[Sca-cooks] 16th C Molinillo (chocolate stirring stick) found in St. Augustine, FL
Stefan li Rous
StefanliRous at austin.rr.com
Tue Dec 29 22:54:29 PST 2009
From the Trimaris list:
<<< Interesting article on chocolate in St Augustine in period!
Among other comments in the article:
"That humble whisk -- known as a molinillo -- is a big deal to
archaeologists because it proves that chocolate dates back at least to
the 1500s in St. Augustine."
"Special pots of brass and similar metals were made to serve the
drink. The pots were fitted with a top and there was a hole for the
The Spanish kept their new-found treat, which also was noted for
giving a burst of energy, to themselves for almost 100 years,
according to historians.
During that time the English would seize the Spanish treasure ships
coming from the New World and take their cargos. They knew what to do
with the gold, but sometimes they would find these odd, bitter seeds.
No one knew what to make of them, and they were dismissed as trash,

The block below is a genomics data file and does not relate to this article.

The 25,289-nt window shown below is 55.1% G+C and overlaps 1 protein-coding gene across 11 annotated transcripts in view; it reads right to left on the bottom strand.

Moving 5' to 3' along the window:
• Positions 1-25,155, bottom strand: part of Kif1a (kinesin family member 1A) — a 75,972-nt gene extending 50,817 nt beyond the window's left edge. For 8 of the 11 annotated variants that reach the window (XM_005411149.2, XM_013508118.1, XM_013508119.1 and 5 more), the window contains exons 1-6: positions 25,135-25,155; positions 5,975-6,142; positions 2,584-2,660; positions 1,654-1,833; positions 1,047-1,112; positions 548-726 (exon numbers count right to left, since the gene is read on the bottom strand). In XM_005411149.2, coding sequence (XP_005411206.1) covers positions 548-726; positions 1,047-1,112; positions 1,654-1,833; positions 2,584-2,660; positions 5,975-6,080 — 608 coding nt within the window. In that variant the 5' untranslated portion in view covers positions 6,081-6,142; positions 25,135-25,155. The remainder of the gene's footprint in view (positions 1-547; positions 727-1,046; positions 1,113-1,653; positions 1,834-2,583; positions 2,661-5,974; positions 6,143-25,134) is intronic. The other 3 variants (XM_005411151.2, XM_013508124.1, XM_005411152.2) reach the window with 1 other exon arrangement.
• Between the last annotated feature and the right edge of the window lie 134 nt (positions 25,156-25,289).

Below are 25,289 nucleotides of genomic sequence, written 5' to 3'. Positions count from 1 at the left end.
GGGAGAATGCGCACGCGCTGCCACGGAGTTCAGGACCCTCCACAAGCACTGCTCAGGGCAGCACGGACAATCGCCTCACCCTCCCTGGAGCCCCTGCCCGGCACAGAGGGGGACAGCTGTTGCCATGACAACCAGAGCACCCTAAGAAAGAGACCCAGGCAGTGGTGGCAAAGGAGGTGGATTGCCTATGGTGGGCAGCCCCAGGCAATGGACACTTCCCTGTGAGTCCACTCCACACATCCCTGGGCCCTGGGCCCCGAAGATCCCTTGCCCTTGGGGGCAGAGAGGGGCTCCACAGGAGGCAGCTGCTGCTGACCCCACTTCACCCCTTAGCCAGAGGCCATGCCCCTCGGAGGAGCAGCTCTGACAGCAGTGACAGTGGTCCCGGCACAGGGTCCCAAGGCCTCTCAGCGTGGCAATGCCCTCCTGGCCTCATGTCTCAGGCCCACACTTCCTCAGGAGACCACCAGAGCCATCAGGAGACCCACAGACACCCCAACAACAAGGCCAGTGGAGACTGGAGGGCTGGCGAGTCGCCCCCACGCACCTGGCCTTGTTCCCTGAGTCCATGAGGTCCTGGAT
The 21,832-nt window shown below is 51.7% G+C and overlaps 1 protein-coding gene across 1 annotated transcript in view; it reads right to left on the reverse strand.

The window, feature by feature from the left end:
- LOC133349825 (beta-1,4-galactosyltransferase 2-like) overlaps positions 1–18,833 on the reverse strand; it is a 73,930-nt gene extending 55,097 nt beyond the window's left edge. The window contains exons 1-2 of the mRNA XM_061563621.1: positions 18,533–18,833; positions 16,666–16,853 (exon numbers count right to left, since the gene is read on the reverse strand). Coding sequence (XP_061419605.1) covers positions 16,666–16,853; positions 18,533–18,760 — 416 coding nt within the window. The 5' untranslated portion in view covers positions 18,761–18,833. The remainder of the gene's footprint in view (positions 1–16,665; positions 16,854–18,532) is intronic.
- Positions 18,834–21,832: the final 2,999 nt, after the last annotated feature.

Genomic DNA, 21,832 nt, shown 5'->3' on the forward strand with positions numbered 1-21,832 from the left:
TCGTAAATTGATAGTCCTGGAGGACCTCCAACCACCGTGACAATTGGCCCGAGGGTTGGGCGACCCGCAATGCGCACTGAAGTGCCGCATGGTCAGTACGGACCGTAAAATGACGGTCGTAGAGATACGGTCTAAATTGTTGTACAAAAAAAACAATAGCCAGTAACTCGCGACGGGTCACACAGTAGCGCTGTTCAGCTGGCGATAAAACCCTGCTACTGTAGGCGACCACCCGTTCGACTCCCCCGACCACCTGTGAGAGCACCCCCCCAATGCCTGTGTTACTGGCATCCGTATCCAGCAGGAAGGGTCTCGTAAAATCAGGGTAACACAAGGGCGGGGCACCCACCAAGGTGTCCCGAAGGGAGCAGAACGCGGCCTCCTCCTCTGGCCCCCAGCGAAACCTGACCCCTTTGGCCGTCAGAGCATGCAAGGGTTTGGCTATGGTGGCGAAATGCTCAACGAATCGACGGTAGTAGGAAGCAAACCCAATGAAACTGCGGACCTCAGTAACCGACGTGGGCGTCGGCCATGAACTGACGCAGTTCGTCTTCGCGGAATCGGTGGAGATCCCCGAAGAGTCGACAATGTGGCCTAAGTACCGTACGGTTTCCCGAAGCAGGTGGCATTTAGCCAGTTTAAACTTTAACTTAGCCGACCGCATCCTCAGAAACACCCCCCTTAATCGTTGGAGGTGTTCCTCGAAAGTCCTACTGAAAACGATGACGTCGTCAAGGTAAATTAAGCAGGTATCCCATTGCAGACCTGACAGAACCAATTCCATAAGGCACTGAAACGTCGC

possibly rabbit droppings, according to one source.
Eventually the chocolate secret did get out, and by the 1600s,
chocolate -- or, rather, the chocolate drink -- became popular.
In France no one but the aristocracy was allowed to drink it, while in
England, if you had the price of a drink, the chocolate brew was
yours. In 1657 the first chocolate house opened in London, and it
became a place to socialize, talk and gamble."
So, it appears that the English could've had chocolate sooner, if
they'd realized what they had.
THLord Stefan li Rous Barony of Bryn Gwlad Kingdom of Ansteorra
Mark S. Harris Austin, Texas StefanliRous at austin.rr.com
**** See Stefan's Florilegium files at: http://www.florilegium.org ****
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